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FOR IMMEDIATE RELEASE
March 30, 2003

Gov. Blagojevich Leads Rally for Minimum Wage Increase
Elected Officials, Labor, Business, and Community Groups Join Effort

CHICAGO – Today Gov. Rod R. Blagojevich and nearly one thousand Chicago area residents, labor union members, business owners, and elected officials rallied in support of a proposed increase in Illinois’ minimum wage to $6.50 an hour.

“A person working 40 hours a week, 52 weeks a year should not live in poverty. You cannot raise a family, you cannot put food on the table, you cannot put shoes on your children’s feet on $10,712 a year. Raising the minimum wage at least gives families a fighting chance,” Blagojevich told the crowd.

Gov. Blagojevich initiated legislation earlier in the spring legislative session that would increase the minimum wage by $1.35, to $6.50 an hour.

He argued that the value of the minimum wage has steadily decreased over the past three decades because inflation and the cost of living have outpaced increases in the minimum wage level. At the current rate of $5.15 per hour, a full-time worker earning the minimum wage has a pre-tax annual gross income of $10,712 – or 55% of the 2002 federal poverty level for a family of four ($18,244), and also falls short of the threshold for a family with a single parent and one child ($12,400).

“The minimum wage today buys about a third less than it did a quarter century ago,” said the governor. “If the minimum wage had been allowed to keep pace with increased worker productivity, it would be $13.80 today. What we’re asking for—$6.50—is modest by comparison.”

Blagojevich illustrated the need for the increase by giving real life examples of hard-working individuals who are struggling to make ends meet on $5.15 an hour, the current minimum wage. Alvita Brown, who attended the rally, works 30 to 40 hours a week at McDonald’s for $5.15 an hour. Even though she works full-time, Brown relies on food stamps to feed her 7 and 9-year old daughters.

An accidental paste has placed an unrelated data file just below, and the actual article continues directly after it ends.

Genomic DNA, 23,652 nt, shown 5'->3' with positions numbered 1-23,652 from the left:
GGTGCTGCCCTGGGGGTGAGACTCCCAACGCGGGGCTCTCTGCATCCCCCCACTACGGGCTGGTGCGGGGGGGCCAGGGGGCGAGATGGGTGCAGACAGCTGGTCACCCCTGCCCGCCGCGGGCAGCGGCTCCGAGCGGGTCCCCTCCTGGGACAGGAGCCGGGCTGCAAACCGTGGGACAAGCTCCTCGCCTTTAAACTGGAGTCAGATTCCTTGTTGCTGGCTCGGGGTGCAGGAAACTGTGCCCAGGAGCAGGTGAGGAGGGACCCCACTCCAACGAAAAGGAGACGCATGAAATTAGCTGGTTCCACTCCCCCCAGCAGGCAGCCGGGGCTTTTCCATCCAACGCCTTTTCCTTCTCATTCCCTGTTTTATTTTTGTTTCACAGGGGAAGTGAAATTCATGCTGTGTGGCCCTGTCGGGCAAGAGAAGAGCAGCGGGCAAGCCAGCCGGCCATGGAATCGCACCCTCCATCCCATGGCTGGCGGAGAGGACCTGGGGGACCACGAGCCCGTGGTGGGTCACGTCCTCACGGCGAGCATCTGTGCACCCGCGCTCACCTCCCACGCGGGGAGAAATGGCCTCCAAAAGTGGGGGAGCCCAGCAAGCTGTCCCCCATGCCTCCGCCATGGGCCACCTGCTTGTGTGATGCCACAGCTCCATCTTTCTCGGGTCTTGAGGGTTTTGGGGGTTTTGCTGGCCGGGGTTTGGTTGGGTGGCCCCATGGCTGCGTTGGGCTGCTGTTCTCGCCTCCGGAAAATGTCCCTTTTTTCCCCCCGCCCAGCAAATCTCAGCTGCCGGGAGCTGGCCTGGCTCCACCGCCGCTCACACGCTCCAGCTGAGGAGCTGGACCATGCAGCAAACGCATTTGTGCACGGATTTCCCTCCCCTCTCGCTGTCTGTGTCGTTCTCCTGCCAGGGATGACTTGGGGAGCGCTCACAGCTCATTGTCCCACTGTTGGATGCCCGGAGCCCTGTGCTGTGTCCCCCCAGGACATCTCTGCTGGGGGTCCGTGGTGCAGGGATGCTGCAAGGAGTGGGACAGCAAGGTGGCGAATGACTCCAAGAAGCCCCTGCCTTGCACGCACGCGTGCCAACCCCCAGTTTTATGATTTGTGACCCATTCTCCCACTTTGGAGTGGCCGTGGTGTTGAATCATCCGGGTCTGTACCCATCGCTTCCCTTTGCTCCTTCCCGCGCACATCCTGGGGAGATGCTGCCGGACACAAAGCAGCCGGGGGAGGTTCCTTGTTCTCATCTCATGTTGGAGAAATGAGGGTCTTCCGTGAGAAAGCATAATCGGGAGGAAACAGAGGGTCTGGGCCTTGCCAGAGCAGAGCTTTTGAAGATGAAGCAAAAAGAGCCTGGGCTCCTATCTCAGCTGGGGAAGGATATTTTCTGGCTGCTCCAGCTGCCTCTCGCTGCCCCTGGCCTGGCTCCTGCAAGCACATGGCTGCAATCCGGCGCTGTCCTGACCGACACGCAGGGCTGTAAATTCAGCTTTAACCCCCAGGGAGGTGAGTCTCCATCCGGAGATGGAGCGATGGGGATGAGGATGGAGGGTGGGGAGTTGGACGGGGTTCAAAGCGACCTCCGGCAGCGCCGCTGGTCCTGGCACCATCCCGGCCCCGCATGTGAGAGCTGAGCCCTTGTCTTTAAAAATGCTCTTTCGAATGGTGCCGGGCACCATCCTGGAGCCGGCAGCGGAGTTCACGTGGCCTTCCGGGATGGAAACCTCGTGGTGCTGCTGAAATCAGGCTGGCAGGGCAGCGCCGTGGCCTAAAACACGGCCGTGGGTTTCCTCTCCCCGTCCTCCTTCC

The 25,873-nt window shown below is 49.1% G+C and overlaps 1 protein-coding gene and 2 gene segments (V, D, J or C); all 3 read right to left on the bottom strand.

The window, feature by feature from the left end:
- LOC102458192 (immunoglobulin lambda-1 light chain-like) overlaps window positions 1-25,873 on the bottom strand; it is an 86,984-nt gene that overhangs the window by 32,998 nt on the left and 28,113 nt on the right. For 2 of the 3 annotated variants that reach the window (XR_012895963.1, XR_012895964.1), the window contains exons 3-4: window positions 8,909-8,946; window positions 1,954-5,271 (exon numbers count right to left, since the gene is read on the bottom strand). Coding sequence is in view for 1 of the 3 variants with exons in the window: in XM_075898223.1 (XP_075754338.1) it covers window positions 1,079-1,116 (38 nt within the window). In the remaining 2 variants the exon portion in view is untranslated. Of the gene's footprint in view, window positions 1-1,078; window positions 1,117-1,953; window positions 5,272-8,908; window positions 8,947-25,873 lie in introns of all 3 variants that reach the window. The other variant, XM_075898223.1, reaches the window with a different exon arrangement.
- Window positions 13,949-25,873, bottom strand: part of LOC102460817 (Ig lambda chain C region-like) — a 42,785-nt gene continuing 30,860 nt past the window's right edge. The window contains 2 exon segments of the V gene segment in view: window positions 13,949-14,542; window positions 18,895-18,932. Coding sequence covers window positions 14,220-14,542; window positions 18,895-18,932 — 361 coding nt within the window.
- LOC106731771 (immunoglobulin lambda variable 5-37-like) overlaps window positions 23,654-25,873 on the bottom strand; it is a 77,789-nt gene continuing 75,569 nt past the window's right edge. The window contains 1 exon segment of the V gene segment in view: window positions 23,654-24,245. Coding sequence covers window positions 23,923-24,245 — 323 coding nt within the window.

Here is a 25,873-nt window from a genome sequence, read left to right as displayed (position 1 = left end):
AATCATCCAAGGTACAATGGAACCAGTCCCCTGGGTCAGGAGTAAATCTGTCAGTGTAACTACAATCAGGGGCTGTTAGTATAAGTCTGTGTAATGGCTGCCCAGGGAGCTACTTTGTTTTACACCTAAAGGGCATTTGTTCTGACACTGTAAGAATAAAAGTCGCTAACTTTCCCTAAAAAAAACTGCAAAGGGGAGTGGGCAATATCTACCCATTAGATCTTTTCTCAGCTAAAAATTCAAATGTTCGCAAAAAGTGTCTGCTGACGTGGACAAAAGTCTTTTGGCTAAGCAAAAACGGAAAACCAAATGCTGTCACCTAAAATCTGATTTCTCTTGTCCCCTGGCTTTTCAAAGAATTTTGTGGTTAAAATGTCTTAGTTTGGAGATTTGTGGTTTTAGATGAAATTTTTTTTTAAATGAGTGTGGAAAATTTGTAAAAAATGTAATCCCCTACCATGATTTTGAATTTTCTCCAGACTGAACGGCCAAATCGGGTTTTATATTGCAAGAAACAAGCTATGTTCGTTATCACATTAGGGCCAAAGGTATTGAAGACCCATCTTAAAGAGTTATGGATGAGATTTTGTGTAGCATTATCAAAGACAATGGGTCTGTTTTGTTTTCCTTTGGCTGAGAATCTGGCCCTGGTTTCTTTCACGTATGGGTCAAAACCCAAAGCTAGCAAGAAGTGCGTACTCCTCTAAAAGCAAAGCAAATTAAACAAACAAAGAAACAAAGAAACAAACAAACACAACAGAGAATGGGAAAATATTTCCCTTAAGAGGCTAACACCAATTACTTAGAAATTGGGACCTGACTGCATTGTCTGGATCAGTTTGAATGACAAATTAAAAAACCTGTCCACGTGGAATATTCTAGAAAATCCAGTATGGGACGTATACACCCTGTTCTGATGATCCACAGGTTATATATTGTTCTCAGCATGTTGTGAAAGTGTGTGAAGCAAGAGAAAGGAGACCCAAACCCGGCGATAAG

“We should do whatever we can to make sure working people earn enough to live,” said Margaret Blackshere, president of the Illinois AFL-CIO. “The proposal, strongly backed by the governor, labor and community groups is an important step in helping the lowest wage earners build more economic independence.”

The benefits of raising the minimum wage reach beyond the families of workers earning the minimum wage. According to a 2003 University of Illinois study, the higher wage could mean as much as $900 million in additional sales for Illinois businesses. With an expected ripple-effect of wage increases among those currently earning between $6.50 and $7.50 an hour, the additional sales could total as much as $1.2 billion.

“Here’s the bottom line – if people are paid more, not only are they better equipped to care for their families, they have more money to spend in their communities,” said Robert Blackwell, president and CEO of Electronic Knowledge Interchange. “A minimum wage increase is good for families and it’s good for businesses.”

The minimum wage legislation, Senate Bill 600, is awaiting approval from the full Senate. If it’s passed by both chambers and signed by Gov. Blagojevich, Illinois will join 11 other states and the District of Columbia that have a minimum wage higher than the federal standard. The other states are Alaska, California, Connecticut, Delaware, Hawaii, Maine, Massachusetts, Oregon, Rhode Island, Vermont and Washington.

“There’s dignity in work and every kind of work deserves a dignified wage. It is time we raise the minimum wage,” the governor concluded.



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